He examined the numbers and types of references to religion and values found in textbooks that had been approved for use in California and Texas--the two biggest textbook purchasers--and other states that have adoption lists. In analyzing high-school history texts, for which there are no nationally representative adoption lists, Mr. Vitz selected at random eight books from the adoption lists of 14 states.
His findings were reviewed and confirmed by an independent group, Educational Products Information Exchange.
'Secular Censorship' Seen
In the books he analyzes, Mr. Vitz criticizes what he calls "secular censorship" and sometimes "offensive" treatment of religion, particularly Protestantism.
"Those responsible for these books appear to have a deep-seated fear of any form of active, contemporary Christianity, especially serious, committed Protestantism," he writes. "This fear has led authors to deny and repress the importance of this kind of religion in American life. That is, for those responsible for these books active Protestantism is threatening and hence taboo."
Discussing social-studies texts for grades 1-4, he writes, "The most striking thing about these texts is the total absence of any primary religious text about typical contemporary American religious life. In particular, there is not one text reference to characteristic AmericanProtestant religious life in these books."
Mr. Vitz, in his analysis of introductory American history texts for grade 5, decries their failure to mention the "positive contribution of Christianity to the [American] Indians" in colonial times and of the religious impetus for the anti-slavery movement.
Of grade 6 world-history texts, he writes, "To appreciate the neglect of the life of Jesus, it is only necessary to compare it with some books' coverage of the life of Mohammed." He cited one book, which treated Mohammed in 104 lines, while covering the life of Jesus in 36 lines.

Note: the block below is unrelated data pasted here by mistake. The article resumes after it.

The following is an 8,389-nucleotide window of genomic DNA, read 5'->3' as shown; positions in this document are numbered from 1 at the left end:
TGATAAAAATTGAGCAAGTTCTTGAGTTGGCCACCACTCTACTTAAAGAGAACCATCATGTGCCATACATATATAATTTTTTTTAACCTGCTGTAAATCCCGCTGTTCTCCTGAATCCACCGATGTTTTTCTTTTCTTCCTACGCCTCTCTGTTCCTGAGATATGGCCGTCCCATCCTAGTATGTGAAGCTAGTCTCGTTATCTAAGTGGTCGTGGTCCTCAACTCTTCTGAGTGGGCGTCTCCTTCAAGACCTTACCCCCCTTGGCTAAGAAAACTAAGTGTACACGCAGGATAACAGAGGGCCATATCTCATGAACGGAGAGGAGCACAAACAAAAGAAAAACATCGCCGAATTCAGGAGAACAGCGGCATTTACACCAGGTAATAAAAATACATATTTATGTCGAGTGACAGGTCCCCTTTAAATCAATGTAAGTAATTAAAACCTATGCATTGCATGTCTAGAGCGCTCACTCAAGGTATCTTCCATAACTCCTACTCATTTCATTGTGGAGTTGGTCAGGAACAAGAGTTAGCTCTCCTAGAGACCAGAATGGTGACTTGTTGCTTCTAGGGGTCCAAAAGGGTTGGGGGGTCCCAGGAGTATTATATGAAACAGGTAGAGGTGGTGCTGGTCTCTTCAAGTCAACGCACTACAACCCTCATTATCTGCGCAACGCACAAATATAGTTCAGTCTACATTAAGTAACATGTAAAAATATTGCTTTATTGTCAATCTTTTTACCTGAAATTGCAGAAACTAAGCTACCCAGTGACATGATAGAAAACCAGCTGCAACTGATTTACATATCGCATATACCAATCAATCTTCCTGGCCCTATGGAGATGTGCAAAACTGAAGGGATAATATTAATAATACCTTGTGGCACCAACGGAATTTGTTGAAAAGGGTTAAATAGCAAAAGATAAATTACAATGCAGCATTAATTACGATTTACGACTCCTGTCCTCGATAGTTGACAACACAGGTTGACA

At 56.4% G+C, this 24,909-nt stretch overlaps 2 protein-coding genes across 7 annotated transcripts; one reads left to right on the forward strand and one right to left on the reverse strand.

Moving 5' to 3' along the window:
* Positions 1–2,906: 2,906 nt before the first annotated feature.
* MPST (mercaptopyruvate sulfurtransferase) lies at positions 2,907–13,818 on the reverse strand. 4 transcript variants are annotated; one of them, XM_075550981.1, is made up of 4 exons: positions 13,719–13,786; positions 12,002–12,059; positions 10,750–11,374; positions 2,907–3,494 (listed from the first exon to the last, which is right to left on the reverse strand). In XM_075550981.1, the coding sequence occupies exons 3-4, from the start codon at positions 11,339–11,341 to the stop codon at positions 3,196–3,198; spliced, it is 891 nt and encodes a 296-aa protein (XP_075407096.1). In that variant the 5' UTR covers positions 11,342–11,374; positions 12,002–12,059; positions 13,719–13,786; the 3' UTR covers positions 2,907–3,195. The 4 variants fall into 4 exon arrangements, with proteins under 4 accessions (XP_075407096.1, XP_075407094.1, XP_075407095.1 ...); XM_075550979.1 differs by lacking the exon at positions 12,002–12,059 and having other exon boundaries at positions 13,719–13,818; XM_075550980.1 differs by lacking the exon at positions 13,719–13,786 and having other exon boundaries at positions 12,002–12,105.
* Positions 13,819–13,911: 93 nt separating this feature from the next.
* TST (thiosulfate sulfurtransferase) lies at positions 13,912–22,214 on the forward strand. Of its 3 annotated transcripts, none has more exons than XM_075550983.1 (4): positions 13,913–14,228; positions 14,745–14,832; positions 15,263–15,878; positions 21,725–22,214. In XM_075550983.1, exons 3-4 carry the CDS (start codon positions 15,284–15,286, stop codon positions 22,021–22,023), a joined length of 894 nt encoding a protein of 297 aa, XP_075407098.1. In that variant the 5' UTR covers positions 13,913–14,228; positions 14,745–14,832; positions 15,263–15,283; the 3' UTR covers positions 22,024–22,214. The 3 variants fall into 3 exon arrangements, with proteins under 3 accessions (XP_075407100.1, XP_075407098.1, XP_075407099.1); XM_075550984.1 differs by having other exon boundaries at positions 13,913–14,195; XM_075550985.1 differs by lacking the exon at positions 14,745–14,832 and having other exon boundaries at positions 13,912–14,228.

The researcher also criticizes elementary-school social-studies texts' failure to include prominent contemporary religious leaders such as Jerry Falwell and Billy Graham among the individuals featured as "Famous People" or "People Who Made a Difference."
Mr. Vitz asserts that there is "political bias" in the selection of historical "role models." Among typical examples featured in the texts, he writes, are Mayor Tom Bradley of Los Angeles, a Democrat; Senator Nancy L. Kassebaum, Republican of Kansas; Justice Thurgood Marshall of the U.S. Supreme Court; and the late anthropologist Margaret Mead. He laments the omission of former Senator Robert A. Taft, Senator Jesse Helms, former United Nations Ambassador Jeane J. Kirkpatrick, and Irving Kristol, a professor at nyu and well-known "neo-conservative" writer.
"You would think there weren't any male Republicans in the country, much less any active conservatives, male or female in the last 20 years," Mr. Vitz writes. "In short, taxpayers' money has been used to provide promotion of active liberal politicians."
Most books give the subject of family values "superficial" treatment, Mr. Vitz says. He notes that texts designed for grades 1-4 emphasize women in occupational roles, not family roles.
In elementary-school social-studies texts, he criticizes the absence of such words as "husband," "wife," marriage," and "wedding," noting that one book's definition of a family is "a group of people."
"It is clear that marriage is not seen as central to the definition of family--a clear example of ideological bias," he writes.
Findings To Be Used
Secretary of Education William J. Bennett has not yet received the results of the new research, according to an aide. When he does, he will reportedly use the material in speeches and other public statements.
Mr. Bennett has earmarked grants from his discretionary account for projects to improve textbooks.
Vol. 05, Issue 05